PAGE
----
Tuesday, September 18, 2012

Jesus's Wife & Coptic Christians

Gee when it rains it pours.  I don't think I have really spent much time thinking about Coptic Christians but they certainly are in the news this week.  Not sure why.  

But as I have said before, Neptune's long trek in Pisces is going to uncover all kinds of things spiritually related.   

The Gospel of Jesus’s Wife’A historian of early Christianity at Harvard Divinity School has identified a papyrus fragment in the Coptic language that she says contains the first known statement saying that Jesus was married. The fragment also refers to a female disciple.

Today's NYTimes has quite a story. 

CAMBRIDGE, Mass. — A historian of early Christianity at Harvard Divinity School has identified a scrap of papyrus that she says was written in Coptic in the fourth century and contains a phrase never seen in any piece of Scripture: “Jesus said to them, ‘My wife ...’ ”

The faded papyrus fragment is smaller than a business card, with eight lines on one side, in black ink legible under a magnifying glass. Just below the line about Jesus having a wife, the papyrus includes a second provocative clause that purportedly says, “she will be able to be my disciple.”
The finding was made public in Rome on Tuesday at an international meeting of Coptic scholars by Karen L. King, a historian who has published several books about new Gospel discoveries and is the first woman to hold the nation’s oldest endowed chair, the Hollis professor of divinity.
The provenance of the papyrus fragment is a mystery, and its owner has asked to remain anonymous. Until Tuesday, Dr. King had shown the fragment to only a small circle of experts in papyrology and Coptic linguistics, who concluded that it is most likely not a forgery. But she and her collaborators say they are eager for more scholars to weigh in and perhaps upend their conclusions.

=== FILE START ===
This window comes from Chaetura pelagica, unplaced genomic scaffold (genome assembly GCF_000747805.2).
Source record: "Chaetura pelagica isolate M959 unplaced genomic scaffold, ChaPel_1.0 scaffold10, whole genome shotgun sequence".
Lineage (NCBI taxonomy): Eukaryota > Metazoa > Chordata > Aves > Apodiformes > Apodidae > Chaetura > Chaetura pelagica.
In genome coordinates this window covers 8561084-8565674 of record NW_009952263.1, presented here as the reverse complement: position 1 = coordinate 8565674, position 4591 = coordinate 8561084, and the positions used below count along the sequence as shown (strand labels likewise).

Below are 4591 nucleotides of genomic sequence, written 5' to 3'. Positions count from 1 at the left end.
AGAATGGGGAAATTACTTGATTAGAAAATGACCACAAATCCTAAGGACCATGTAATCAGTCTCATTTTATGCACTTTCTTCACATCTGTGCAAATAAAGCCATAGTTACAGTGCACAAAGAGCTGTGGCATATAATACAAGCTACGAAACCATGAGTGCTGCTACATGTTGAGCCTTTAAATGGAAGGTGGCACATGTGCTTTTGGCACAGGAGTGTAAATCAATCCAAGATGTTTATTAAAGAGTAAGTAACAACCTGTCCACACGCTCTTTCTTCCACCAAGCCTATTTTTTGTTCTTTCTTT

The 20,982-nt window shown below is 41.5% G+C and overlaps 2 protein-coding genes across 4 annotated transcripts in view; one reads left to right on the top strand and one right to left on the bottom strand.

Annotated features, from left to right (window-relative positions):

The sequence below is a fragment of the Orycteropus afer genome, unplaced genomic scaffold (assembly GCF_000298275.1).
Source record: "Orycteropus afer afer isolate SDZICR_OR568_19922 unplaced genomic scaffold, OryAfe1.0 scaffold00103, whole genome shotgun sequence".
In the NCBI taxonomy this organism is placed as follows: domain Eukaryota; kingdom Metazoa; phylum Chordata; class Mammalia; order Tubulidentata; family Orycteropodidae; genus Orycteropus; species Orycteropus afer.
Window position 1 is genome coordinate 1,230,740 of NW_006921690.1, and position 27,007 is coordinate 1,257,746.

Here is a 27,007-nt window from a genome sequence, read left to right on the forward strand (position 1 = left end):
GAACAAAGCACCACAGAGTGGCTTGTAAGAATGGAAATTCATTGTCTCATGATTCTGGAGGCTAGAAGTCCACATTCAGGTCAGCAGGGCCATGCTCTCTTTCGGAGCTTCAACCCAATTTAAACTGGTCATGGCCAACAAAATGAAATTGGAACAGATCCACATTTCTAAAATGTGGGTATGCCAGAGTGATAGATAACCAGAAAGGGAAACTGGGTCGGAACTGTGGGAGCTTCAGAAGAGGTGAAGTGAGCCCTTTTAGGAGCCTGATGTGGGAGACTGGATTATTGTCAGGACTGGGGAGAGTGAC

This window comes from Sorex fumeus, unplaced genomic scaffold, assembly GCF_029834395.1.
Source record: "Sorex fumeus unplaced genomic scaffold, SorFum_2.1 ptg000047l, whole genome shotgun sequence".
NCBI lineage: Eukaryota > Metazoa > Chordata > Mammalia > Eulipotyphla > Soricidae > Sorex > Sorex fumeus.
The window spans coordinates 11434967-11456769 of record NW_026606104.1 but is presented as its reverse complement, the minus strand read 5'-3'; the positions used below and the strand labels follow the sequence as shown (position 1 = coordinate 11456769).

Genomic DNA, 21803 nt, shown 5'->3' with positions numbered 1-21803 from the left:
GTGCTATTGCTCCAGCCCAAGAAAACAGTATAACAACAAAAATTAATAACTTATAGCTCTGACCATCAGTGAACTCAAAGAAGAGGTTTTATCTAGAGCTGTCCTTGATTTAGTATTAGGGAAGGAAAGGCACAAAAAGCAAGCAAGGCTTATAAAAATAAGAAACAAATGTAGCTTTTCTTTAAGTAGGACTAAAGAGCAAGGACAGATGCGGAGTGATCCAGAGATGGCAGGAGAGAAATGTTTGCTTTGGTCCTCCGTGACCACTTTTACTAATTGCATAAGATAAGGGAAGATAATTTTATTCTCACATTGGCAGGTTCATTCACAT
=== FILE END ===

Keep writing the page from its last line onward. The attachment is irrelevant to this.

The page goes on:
Even with many questions unsettled, the discovery could reignite the debate over whether Jesus was married, whether Mary Magdalene was his wife and whether he had a female disciple. These debates date to the early centuries of Christianity, scholars say. But they are relevant today, when global Christianity is roiling over the place of women in ministry and the boundaries of marriage.
The discussion is particularly animated in the Roman Catholic Church, where despite calls for change, the Vatican has reiterated the teaching that the priesthood cannot be opened to women and married men because of the model set by Jesus.
Dr. King gave an interview and showed the papyrus fragment, encased in glass, to reporters from The New York Times, The Boston Globe and Harvard Magazine in her garret office in the tower at Harvard Divinity School last Thursday . She left the next day for Rome to deliver her paper on the find on Tuesday at the International Congress of Coptic Studies.
She repeatedly cautioned that this fragment should not be taken as proof that Jesus, the historical person, was actually married. The text was probably written centuries after Jesus lived, and all other early, historically reliable Christian literature is silent on the question, she said.
But the discovery is exciting, Dr. King said, because it is the first known statement from antiquity that refers to Jesus speaking of a wife. It provides further evidence that there was an active discussion among early Christians about whether Jesus was celibate or married, and which path his followers should choose.

go to link for rest of story.

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